Smartphone application processor chips incorporate numerous processor cores, typically including multiple CPU cores, GPUs, DSPs, video processors, and image signal processors. Considering all the processing power available in these chips, why does Motorola's recently introduced Moto X smartphone use a stand-alone DSP processor chip? And why would Motorola use a DSP based on a 10-year-old architecture?
The answer is that the Moto X uses this low-power DSP chip to provide "always-on" voice activation--a feature that requires modest performance, but extreme energy efficiency. As Brian Klug of AnandTech writes in his excellent review:
Moto X includes another custom feature called touchless control, which enables always-on voice recognition activation on the Moto X…Say "OK Google Now" with the phone in any state, even screen off (standby with screen off, powered on with screen on, just not fully turned off) and it'll activate and give you a voice prompt.
The Texas Instruments C55x DSP chip used in the Moto X was not chosen for its speed (which is rather modest), but for its energy efficiency -- that is, the ability to deliver sufficient performance with minimum power consumption. This explains why a 10-year-old processor architecture (manufactured in a modern fabrication process) can be a winning candidate for a new design.
Voice activation seems to be going over well with consumers. According to market research firm Argus Insights, consumers are embracing the Moto X, and responding positively to the voice activation feature.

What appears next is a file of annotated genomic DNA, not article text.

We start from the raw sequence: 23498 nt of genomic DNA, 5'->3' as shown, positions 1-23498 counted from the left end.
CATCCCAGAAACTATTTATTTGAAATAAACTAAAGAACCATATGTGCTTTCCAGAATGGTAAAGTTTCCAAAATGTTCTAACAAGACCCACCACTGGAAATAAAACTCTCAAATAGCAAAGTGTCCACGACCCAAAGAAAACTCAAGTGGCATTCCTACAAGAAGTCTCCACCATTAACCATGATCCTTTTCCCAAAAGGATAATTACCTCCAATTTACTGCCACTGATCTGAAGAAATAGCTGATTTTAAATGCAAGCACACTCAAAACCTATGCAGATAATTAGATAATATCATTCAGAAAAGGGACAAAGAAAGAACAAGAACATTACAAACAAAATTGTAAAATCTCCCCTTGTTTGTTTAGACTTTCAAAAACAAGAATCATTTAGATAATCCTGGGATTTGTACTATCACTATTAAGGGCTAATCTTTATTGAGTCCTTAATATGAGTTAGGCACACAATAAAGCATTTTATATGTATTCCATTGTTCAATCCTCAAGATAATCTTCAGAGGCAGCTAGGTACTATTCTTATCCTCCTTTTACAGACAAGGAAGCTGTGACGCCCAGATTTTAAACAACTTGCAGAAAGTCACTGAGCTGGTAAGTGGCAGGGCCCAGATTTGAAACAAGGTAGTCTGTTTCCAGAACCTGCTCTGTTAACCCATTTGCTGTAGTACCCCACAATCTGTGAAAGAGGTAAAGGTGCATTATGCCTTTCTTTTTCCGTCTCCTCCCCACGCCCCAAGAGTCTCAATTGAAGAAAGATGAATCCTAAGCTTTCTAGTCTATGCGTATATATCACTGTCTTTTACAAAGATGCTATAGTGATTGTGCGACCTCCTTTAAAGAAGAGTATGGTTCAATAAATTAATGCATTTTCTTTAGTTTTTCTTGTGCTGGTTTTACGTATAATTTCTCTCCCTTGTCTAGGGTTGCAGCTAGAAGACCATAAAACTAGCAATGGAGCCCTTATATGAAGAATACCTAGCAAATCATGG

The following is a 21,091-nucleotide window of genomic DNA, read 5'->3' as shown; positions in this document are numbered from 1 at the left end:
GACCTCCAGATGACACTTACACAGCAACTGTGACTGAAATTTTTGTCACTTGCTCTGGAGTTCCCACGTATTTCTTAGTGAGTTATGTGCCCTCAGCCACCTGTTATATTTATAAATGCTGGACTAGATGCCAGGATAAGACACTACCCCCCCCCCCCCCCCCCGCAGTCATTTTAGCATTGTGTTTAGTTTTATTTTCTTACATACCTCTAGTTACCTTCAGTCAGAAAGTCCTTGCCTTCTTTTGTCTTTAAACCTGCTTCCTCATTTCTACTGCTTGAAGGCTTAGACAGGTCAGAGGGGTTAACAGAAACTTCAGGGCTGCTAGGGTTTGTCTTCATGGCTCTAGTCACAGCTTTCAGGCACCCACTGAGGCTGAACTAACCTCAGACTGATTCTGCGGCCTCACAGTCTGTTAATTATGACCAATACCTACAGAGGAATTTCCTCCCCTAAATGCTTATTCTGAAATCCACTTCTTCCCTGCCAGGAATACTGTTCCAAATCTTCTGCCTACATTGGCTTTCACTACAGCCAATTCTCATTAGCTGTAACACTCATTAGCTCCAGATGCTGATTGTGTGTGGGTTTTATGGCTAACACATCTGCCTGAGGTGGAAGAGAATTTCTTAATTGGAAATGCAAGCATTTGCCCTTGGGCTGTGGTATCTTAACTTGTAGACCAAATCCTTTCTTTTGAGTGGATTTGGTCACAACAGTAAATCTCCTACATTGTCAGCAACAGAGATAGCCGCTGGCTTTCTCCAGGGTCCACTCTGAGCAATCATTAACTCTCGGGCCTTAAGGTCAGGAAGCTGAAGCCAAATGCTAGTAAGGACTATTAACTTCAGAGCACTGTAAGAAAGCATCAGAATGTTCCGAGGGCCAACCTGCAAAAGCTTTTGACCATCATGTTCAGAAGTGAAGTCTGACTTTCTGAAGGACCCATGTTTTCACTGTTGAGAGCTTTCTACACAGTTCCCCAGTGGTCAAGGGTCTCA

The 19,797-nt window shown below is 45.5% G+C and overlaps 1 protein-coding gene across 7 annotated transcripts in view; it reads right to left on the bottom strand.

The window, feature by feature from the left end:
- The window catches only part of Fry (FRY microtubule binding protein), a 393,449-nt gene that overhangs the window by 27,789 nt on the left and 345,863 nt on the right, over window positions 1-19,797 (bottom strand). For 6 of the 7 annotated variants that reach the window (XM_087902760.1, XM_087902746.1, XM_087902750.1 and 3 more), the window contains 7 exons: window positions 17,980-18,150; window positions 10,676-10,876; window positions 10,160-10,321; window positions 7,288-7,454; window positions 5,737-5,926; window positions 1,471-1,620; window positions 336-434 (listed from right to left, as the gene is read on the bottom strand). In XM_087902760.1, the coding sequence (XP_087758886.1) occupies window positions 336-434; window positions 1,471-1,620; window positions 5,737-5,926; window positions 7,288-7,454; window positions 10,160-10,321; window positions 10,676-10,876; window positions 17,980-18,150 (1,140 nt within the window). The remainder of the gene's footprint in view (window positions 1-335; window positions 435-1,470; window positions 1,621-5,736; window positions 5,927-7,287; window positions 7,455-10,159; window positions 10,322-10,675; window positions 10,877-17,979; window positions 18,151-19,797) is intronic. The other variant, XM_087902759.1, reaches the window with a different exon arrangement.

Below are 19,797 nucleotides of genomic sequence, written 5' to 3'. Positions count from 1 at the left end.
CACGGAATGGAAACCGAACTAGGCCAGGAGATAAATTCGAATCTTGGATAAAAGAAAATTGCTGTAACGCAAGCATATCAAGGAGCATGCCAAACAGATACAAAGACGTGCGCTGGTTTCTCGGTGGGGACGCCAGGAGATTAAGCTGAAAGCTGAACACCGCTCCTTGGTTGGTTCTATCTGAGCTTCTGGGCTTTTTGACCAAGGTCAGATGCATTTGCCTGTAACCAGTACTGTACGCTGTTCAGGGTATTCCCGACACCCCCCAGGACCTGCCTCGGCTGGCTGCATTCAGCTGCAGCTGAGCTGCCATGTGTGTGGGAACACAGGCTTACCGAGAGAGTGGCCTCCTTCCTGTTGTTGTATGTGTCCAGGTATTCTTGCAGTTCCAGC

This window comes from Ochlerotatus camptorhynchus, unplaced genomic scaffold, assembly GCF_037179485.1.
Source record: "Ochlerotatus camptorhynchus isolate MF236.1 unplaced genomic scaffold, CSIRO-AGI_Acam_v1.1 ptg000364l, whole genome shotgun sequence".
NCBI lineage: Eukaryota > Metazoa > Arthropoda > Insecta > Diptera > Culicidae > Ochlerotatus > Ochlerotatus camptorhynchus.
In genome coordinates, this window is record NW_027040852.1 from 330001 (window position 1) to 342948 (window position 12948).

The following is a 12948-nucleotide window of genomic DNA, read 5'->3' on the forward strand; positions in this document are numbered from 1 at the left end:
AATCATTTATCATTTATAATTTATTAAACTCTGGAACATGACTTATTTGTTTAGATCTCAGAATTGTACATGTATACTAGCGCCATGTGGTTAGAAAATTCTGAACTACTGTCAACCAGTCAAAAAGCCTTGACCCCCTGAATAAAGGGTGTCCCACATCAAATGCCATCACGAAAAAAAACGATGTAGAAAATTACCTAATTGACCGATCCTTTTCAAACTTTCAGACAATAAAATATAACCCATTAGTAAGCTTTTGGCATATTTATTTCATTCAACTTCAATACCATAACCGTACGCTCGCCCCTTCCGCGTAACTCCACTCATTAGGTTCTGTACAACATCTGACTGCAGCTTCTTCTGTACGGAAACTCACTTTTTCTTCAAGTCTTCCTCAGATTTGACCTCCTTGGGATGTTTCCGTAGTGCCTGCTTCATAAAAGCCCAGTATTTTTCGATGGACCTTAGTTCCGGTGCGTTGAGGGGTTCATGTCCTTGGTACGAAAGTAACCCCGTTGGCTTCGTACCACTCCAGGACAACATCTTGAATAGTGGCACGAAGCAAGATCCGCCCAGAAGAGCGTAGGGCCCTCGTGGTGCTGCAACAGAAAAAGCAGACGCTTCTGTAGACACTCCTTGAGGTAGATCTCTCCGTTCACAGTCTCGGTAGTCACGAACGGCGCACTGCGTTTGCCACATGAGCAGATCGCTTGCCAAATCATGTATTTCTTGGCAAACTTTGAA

Considering the economics of integration in digital ICs, future smartphones that use a dedicated DSP for voice activation will probably integrate the DSP into the application processor SoC, rather than using a separate chip. Either way, it's interesting to see DSPs with relatively low performance finding new uses alongside higher-performance processing engines. And whether it's a separate chip or a core integrated into the main SoC, using an additional processor to save energy is an example of the trend of using more transistors to save energy, which I wrote about in 2011.
As smartphones and other devices gain more sensors, there will be many opportunities to add useful functionality through "always on" capabilities, extending well beyond voice activation. For example, the Moto X also provides a feature called "active display." Quoting again from Brian Klug's review:
Pull the phone out of your pant or suit pocket for example, and the active display interface lights up. Flip it from face down to face up, and it will light up. If you have a bag or purse, the same applies. Leave it face up on a table, and it will breathe with the status indicator periodically.
In this case, the phone uses a dedicated low-power microcontroller chip to process signals from multiple sensors (accelerometer, gyro, and ambient light sensor) and determine when to activate the display.
Sometimes, to maximize responsiveness while minimizing power consumption, it will make sense to use sensors in a hierarchical fashion, with a simpler, low-power sensor keeping watch and activating a more expressive, higher-power sensor when appropriate. For example, a very low power ultrasonic sensor could detect a hand gesture near the device, and then wake up a camera (and associated processor) for detection of longer-range and more complex gestures.
Coupled with appropriate algorithms, the proliferation of sensors -- whether they're image sensors, accelerometers, ultrasonic, or other types -- is enabling designers to create devices that are more intelligent and responsive. Executing those algorithms with maximum energy efficiency will require thoughtful use of heterogeneous processor architectures, as illustrated by the Moto X.